Bing Thom (1941-2016)

The industry says goodbye to an architectural visionary.

11.01.2016

Contributor

Revered Vancouver-based architect Bing Thom—known for his work in both North America and Asia—passed away suddenly last month at the age of 75.

One of Thom’s most well-known works—if not the most well-known—is the $135 million Arena Stage company’s Mead Center for American Theater project, located on the southwestern waterfront in Washington, D.C. His work has been lauded as transformative for the theater, giving a new, refreshed personality to the location.

“I sometimes analogize a city to a string of pearls,” Thom told The New York Times in 2010, not long after the Mead Center was completed. “As an architect I’m as interested in the string as in the pearls.”

Born in Hong Kong, Thom fled to Canada with his family to escape communist forces in 1949. He studied architecture at the University of British Columbia in Vancouver and the University of California, Berkeley in the 1960s, where he earned his bachelor’s and master’s degrees, respectively. He went on to teach architecture at the University of Singapore and then traveled to Tokyo where he studied under architect Fumihiko Maki. He returned to Vancouver to take a job with Arthur Erickson in the early '70s and left in 1982 to open his own firm, Bing Thom Architects.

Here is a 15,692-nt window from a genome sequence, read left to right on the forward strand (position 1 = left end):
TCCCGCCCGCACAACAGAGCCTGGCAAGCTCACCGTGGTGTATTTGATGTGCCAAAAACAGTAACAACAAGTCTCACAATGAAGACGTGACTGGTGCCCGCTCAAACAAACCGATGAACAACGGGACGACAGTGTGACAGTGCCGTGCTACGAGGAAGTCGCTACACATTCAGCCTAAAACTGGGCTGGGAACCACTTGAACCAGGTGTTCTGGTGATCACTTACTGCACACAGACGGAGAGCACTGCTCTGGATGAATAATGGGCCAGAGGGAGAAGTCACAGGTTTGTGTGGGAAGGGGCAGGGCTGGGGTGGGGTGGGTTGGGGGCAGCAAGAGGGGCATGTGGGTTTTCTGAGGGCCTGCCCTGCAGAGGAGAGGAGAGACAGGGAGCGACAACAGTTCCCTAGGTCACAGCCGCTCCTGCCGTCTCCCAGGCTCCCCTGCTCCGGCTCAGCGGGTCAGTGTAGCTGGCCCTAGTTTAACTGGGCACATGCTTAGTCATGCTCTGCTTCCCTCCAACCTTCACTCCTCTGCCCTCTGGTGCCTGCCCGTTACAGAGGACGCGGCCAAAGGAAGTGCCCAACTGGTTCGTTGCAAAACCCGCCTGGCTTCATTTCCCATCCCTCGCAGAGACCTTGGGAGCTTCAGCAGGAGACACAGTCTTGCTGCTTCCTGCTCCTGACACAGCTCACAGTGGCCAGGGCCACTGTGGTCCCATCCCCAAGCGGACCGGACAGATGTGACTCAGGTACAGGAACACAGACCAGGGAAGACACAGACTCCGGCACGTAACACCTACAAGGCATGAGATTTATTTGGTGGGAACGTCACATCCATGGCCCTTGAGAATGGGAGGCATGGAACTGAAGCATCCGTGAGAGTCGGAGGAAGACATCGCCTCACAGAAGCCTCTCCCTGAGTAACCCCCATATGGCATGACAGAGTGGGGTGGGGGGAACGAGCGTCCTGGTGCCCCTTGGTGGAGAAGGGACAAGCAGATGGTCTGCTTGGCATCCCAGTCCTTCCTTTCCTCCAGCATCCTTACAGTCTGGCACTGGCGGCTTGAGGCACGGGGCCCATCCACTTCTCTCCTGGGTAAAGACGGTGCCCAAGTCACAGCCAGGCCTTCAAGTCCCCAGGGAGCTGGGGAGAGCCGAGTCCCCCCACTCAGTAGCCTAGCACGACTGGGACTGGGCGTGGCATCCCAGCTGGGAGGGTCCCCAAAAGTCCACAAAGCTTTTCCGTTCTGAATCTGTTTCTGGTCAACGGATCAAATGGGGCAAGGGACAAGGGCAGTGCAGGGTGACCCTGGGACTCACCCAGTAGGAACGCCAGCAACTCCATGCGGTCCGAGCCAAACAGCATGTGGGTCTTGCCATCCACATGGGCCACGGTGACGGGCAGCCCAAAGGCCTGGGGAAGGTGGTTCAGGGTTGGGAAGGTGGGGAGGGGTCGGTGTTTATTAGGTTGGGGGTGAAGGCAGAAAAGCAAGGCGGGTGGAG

Two of Thom’s innovative Hong Kong projects, the Xiqu Center for the Performing Arts and the University of Chicago Center, a satellite location, are yet to be completed. He was also planning urban developments in Silver Spring, Md., and Fort Worth, Texas, and had master plans for entire cities in China.

He is survived by his wife, the former Bonnie Koo, and two brothers, Wayne and Gene.